A study by Yale sociologists found that some accepted metrics of vulnerability to becoming a homicide victim such as race, gang membership or physical proximity to a murder victim, are less important than one’s social network. In other words, says NPR, it’s all about whom you know. The risk involves “how people are connected, the structure of the overall network, the types of behaviors occurring in the network and an individual’s position in the overall structure,” the authors write in the American Journal of Public Health.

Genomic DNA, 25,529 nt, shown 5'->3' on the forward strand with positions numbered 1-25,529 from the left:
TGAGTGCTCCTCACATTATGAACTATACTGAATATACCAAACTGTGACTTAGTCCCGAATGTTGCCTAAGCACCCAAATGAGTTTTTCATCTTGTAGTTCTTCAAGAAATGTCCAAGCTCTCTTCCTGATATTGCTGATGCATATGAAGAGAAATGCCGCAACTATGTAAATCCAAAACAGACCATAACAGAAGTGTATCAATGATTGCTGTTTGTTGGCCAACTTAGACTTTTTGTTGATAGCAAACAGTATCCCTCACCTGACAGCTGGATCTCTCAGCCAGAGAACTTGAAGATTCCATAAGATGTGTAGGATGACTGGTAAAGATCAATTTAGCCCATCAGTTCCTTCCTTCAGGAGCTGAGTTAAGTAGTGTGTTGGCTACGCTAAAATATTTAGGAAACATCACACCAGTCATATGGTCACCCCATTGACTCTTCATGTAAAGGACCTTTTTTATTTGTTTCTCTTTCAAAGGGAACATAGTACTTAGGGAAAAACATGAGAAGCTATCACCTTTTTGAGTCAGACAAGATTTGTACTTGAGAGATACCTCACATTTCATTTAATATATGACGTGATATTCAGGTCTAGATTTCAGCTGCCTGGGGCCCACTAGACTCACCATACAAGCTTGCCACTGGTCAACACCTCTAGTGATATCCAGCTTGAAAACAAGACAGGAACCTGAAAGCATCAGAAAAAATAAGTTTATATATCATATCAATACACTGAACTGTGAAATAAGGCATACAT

Andrew Papachristos and Christopher Wildeman looked at 3,718 high-risk individuals living in a 6-square-mile area of Chicago with some of the city’s highest murder rates. They modeled the odds of someone’s becoming a gunshot homicide victim by individual characteristics, including network position and indirect exposure to homicide. The social networks the authors are talking about have nothing to do with Facebook or Twitter. They concluded that “Network exposure to homicide was strongly associated with victimization: the closer one is to a homicide victim, the greater the risk of victimization.”